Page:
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How A Few Hours in the Kitchen Can Change Your Life (Yes, Really.)

by Elise Museles

Sunday Funday

It’s 6:30 on a Tuesday night. Your meeting ran long, and you’ve been stuck in traffic for 45 minutes, starving and cranky while you rotate between two terrible radio stations. You stumble through the door, irritated and exhausted. Just when all hope for a decent evening seems lost, you open your refrigerator to find the makings of a delicious, healthy meal that you can have on a plate in less than ten minutes. (Sounds of angels and trumpets)

You change into something cozy and within a few minutes, you’re tucking into a a big, warming bowl of soup with a side of southwestern quinoa & black bean salad and grain -free chocolate chip cookies for dessert. You mentally thank the considerate person who thought ahead and made all this food.

(That person is you.)

If we’re friends on Instagram or Facebook, you’ve probably heard me sing the praises (and quite loudly, at that!) of “Sunday Funday.” It sounds like I’m overselling it, but it’s not an exaggeration to say that Sunday Funday has changed my life. It has exponentially reduced my stress, halved family meal gripes, and made it easier for everyone under my roof to eat healthier. When you set yourself up for a week of healthy eating, you’re so much more likely to succeed! You’re reminding yourself that you take this “health” business seriously; you’re putting in the work to make it part of your daily life.

Does that seem like something you’d like in your home? I thought so!

Today I’m breaking down how I spend just a few fun hours on Sunday prepping the food that my family and I will eat over the coming week. It has transformed the way our house runs—so much so that I almost can’t remember life before meal prep. (Or maybe I just don’t want to…?)

To get you started batch cooking and baking, here are some tips that I’ve found helpful.

Baby steps
If this is your first time meal prepping, don’t overdo it with three pots of soup, two different energy ball recipes, and 15 pounds of produce. Start with a few dishes and go from there. Whip up a batch of chia seed pudding to add to your berry parfait . Slice red peppers, cucumbers, and carrots to eat with the hummus you grabbed from the farmer’s market. Throw some grains in a pot while you roast a few root vegetables and prep all the colorful veggies for fresh salads.

When we keep things doable and fun, we’re more likely to keep doing them – which is the whole point, right?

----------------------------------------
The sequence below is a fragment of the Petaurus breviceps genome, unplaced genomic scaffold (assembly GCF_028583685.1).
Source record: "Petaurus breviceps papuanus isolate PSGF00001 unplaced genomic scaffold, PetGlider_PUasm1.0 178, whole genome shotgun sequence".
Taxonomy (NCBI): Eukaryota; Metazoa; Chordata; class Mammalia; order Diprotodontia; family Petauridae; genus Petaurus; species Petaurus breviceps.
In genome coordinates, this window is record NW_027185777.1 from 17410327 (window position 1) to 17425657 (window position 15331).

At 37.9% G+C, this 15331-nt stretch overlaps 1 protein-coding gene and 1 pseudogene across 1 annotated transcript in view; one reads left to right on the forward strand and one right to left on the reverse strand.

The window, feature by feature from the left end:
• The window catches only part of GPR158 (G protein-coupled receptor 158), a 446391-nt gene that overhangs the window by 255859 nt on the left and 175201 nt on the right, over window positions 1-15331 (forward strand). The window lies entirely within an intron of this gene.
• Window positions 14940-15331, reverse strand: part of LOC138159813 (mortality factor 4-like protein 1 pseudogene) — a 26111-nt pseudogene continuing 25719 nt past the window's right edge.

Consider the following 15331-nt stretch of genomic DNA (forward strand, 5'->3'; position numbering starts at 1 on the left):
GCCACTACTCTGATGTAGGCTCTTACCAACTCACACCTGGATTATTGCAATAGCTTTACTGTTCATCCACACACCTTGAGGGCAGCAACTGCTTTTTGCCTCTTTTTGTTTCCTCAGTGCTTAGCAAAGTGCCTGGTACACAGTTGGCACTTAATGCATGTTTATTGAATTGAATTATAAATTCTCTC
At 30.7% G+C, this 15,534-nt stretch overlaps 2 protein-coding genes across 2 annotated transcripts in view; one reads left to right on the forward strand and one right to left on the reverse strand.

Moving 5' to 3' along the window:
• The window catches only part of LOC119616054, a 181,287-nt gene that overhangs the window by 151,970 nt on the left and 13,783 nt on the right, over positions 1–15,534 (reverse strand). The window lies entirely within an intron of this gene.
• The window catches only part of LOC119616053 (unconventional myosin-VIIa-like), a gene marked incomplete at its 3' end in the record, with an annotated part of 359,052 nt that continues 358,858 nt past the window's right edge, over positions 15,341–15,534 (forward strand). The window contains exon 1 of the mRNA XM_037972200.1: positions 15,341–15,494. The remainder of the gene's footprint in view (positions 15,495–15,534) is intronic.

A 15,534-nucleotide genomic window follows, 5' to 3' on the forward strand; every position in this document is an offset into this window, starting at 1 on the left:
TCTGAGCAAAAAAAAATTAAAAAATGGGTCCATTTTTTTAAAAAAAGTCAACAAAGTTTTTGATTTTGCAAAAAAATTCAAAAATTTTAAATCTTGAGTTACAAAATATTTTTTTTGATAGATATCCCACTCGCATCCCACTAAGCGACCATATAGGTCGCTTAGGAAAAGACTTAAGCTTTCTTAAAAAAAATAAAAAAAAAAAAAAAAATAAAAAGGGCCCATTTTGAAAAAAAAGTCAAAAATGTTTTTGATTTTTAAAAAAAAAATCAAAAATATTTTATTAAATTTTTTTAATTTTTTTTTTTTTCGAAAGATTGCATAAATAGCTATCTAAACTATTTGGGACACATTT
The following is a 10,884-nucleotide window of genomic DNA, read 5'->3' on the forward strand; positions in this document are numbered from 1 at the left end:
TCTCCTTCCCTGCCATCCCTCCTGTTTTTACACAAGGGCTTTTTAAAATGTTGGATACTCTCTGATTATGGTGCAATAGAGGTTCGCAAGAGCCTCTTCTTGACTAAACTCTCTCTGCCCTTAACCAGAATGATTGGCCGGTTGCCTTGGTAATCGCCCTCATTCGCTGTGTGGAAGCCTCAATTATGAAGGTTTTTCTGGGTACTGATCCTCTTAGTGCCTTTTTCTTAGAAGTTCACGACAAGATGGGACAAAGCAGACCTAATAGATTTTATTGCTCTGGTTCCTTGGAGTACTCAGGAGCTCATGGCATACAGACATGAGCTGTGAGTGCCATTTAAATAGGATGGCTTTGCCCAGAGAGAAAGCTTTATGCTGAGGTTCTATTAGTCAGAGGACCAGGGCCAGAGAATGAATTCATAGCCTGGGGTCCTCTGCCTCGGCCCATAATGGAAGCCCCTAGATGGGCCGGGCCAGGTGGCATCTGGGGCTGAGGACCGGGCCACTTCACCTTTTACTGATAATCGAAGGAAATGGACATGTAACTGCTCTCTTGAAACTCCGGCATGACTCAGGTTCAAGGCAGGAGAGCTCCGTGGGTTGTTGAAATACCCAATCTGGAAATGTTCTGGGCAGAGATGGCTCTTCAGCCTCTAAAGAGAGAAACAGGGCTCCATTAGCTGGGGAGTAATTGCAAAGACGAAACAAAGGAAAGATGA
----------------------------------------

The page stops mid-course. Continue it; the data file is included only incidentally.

Be just prepared enough
I wouldn’t really suggest heading to the market with a long, itemized list. Surprised? I also don’t always advise adhering to recipes! So what do I recommend?

Have a loose idea of your coming week and how you can prepare. Do you need protein bars to help you get through spin class? Will you have early meetings or camp carpools all week, making  smoothie ingredients a must-have for a quick breakfast option? Do you know you’ll need bite-sized snacks for a road trip? Let your week (and seasonal produce) guide your shopping decisions.

Make plenty of ‘base’ foods
If you include quinoa in most of your meals, make a huge pot of it. If you toss roasted sweet potatoes into your meals, throw two or three trays in the oven. If you always start with a leafy green salad, wash and slice those greens. If your family loves chicken, grill extra to add to lunch and dinner bowls. Think about the foods around which you center your meals and prepare enough of them to get you through the week.

Involve your friends & family and have a good time
It’s easier to get your partner/child/roommates in the direction of healthy choices if you involve them in the process. Ask them which of your recipes they like the best and invite them to join you at the farmer’s market. Encourage them to pick out the colors of the rainbow and stock up on the tomatoes, blueberries and avocados that they love so much.

When you get home, have a good time in the kitchen together. Turn on their favorite music, pass them their own chef’s knife and cutting board and enjoy each other’s company as you chop, peel, roast and grill.

Think about it as self-care
Instead of viewing batch cooking as a huge effort so that you’ll have something healthy to eat when you’re too tired to function, try reframing it as time you give to yourself to make an investment in your health and your week. That change in thought alone makes a pretty big difference, doesn’t it?

And if you’re still not convinced, imagine how thankful Future You will be when she opens up her fridge mid-week to discover lovingly prepared fruits, vegetables, soup, and snacks.

Show Future You how much you love her: Make her something good to eat.

Do you meal prep in advance? Share your favorite make-ahead meals in the comments. Right now, I’m into lots of colorful salads and grilling all the amazing summer veggies.

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